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Review: “Iron Man” (2008)

Truth likes to hide in triteness; great responsibility does trail on the heels of great power. Along the way, people tried to tell billionaire weapons inventor Tony Stark (Robert Downey Jr.) that. With all that ice clinking in his lowball of Scotch, he had trouble hearing them — and that’s not counting the times Tony was embarking on his mission to do the horizontal mambo with all 12 Maxim cover models (pity about Miss March). Whatever honorable qualities comic books have taught us to expect in superheroes, they don’t exist in Tony Stark. He’s a horndog with a smart mouth.

Hallelujah! After years of do-gooder types (even the tortured Batman abided a moral), Downey fashions a different hero: a likable jackass who gives his id full control; who flaunts his wealth instead of hiding it; who gives new meaning to the phrase “doing a piece for Vanity Fair.” And if just any old actor played him, that’s all the character would amount to. Because Downey has a Ph.D. in likable jackassery, he goes beyond the surface and dredges up pathos that catches us unaware. The end result is a hero who reinvents himself because he has to, then lets that new persona slowly change his heart. That’s no novel concept, but in a comic book movie it feels like one.

Unforseen circumstances necessitate the reinvention, and director Jon Favreau wastes no time setting up the expected superhero origin story. “Iron Man” hints the ground running: Tony makes an appearance before the U.S. military — including friend Lt. Col. James “Rhodey” Rhodes (Terrence Howard) — in Afghanistan to test out the Jericho, the latest Stark Industries-manufactured weapon. (The expectedly laconic Tony describes it as “the weapon you only have to fire once.”) Afterward, insurgents attack the humvee, igniting an explosion that embeds shrapnel in Tony’s chest and dragging him off to a cave in the desert. Fellow captive Yinsen (Shaun Toub, compelling in a small role) saves his life by implanting an electromagnet in his chest to draw the shrapnel away from his organs. The attack’s mastermind, Raza (Faran Tahir), charges the pair with creating a new missile. Knowing they won’t leave the cave alive, they construct an iron suit that paves the way for escape. The experience leaves Tony with emotional scars that alter his perceptions about war, and he shuts down Stark Industries — to the dismay of his business partner Obadiah Stane (Jeff Bridges) and his assistant Pepper Potts (Gwyneth Paltrow).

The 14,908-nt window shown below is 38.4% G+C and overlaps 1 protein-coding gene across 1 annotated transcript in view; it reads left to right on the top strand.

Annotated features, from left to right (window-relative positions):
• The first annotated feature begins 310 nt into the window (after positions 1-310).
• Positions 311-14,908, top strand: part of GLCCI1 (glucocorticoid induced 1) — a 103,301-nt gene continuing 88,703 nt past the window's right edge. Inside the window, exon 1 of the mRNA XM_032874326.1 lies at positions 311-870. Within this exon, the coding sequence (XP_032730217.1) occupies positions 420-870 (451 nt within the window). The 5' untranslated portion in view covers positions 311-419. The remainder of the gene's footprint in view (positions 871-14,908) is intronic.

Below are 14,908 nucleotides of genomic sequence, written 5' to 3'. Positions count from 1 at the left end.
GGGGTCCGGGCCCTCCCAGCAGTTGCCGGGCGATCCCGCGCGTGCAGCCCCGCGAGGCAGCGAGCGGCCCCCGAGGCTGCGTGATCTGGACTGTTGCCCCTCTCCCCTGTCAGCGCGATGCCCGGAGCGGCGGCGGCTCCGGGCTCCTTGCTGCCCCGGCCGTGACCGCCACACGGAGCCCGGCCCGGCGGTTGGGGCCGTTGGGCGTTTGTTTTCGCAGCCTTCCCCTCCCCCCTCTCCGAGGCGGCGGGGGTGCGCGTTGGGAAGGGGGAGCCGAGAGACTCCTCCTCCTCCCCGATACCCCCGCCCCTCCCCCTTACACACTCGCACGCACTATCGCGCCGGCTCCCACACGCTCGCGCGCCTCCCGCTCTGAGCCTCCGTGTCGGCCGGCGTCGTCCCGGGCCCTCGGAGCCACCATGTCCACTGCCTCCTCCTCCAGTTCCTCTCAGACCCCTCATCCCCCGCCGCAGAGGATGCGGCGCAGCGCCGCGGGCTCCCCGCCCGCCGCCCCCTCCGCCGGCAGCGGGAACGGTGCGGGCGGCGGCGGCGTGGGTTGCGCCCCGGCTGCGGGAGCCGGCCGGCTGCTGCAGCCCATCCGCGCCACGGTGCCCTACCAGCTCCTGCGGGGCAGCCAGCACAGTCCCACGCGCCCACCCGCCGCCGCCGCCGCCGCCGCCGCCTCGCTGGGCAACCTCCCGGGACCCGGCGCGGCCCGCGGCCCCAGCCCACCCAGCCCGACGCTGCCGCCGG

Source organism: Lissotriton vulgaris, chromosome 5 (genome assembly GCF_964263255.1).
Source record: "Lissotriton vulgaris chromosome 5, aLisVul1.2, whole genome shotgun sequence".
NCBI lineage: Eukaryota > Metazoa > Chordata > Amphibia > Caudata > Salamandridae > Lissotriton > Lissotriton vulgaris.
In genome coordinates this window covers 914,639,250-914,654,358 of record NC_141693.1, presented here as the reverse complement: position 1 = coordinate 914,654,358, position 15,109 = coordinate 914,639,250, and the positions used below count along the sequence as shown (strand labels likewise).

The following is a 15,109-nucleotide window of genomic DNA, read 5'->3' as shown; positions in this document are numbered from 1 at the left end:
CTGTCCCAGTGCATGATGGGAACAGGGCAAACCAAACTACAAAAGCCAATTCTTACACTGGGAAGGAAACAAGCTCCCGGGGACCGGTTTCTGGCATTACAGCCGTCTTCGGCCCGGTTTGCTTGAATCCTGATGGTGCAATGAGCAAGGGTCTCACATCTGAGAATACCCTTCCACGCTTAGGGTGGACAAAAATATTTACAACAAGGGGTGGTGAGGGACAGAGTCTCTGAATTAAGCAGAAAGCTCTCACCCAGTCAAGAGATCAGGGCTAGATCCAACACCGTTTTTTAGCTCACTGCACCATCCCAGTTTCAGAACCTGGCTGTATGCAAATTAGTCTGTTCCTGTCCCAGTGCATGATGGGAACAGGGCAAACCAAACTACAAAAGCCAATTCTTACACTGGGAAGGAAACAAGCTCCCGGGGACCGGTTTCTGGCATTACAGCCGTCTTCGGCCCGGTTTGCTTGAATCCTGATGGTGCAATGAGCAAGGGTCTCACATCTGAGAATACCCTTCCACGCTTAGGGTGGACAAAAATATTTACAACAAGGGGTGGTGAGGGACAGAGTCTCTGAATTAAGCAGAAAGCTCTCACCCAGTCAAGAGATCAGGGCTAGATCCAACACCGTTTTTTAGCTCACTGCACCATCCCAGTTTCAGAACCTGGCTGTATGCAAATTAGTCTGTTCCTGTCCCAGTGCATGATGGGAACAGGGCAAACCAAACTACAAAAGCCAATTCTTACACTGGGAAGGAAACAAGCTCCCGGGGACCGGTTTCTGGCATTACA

None of the remaining action sequences in “Iron Man” — all credibly done, with seams-hidden CGI — match the taut, nerve-snapping tension of Tony’s capture/escape. Since Favreau is shrewd enough to let Downey advance Tony as he sees fit, it barely matters. If anything, the precisely dispersed action helps because it allows for a degree of humor normally not found in the standard bells-and-whistles superhero film. For much of “Iron Man,” the action is played for chuckles, with Downey slinging one-liners only to take crazy pratfalls during disastrous test runs of his suit. (He warns his fire-control robot, called “Dummy,” not to douse him again or he’ll donate him to a city college.) His wit, bemused smirk and impeccable comic timing keep the momentum high and supply a surprisingly in-depth look into Stark’s personality, quirks and all. There’s a line between “witty” and “talky,” and Robert Downey Jr. is an actor who knows how to tease both sides of the tape without ever overstepping.

So Downey is money; this soil has been tilled before. What else makes “Iron Man” a horse of different color? Favreau. He handles the timely backstory with a welcome level of maturity, giving “Iron Man” the feel of a grown-up superhero movie. He doesn’t bully the chemistry between Paltrow and Downey into the obligatory sex scene, nor does Favreau give up the major villain within the first half hour. Favreau also has a script that gives the supporting characters more to do than be props, particularly Obadiah. Bridges would seem a strange choice for a supervillain — until you see him in action. He imbues a question about a newspaper with more menace than Hannibal Lecter’s “Hello, Clarice.” His presence in “Iron Man” is all we need to know that subtlety goes farther than an exploding missile.

Grade: A

Review: “Dead Presidents” (1995)

“What passing-bells for these who die as cattle?
Only the monstrous anger of the guns.”
~~Wilfred Owen, “Anthem for Doomed Youth”

Years after its end, the Vietnam War continues to be an endless source of fascination, perhaps because it created an entire culture of traumatized and neglected soldiers. The decades-long conflict led to the creation of unnerving films like “Apocalypse Now,” “The Deer Hunter,” “Jacob’s Ladder” and “Taxi Driver,” among others, all of which tackled the subject of the war and the way it sneaks into men’s souls like a parasite, to be discovered only when the damage becomes too extensive to contain any longer. Albert and Allen Hughes’ gritty and realistic “Dead Presidents” deserves billing with these films for the way it depicts the disenfranchisement of a whole other culture: the African-American men who fought what everyone told them was “the white man’s war.”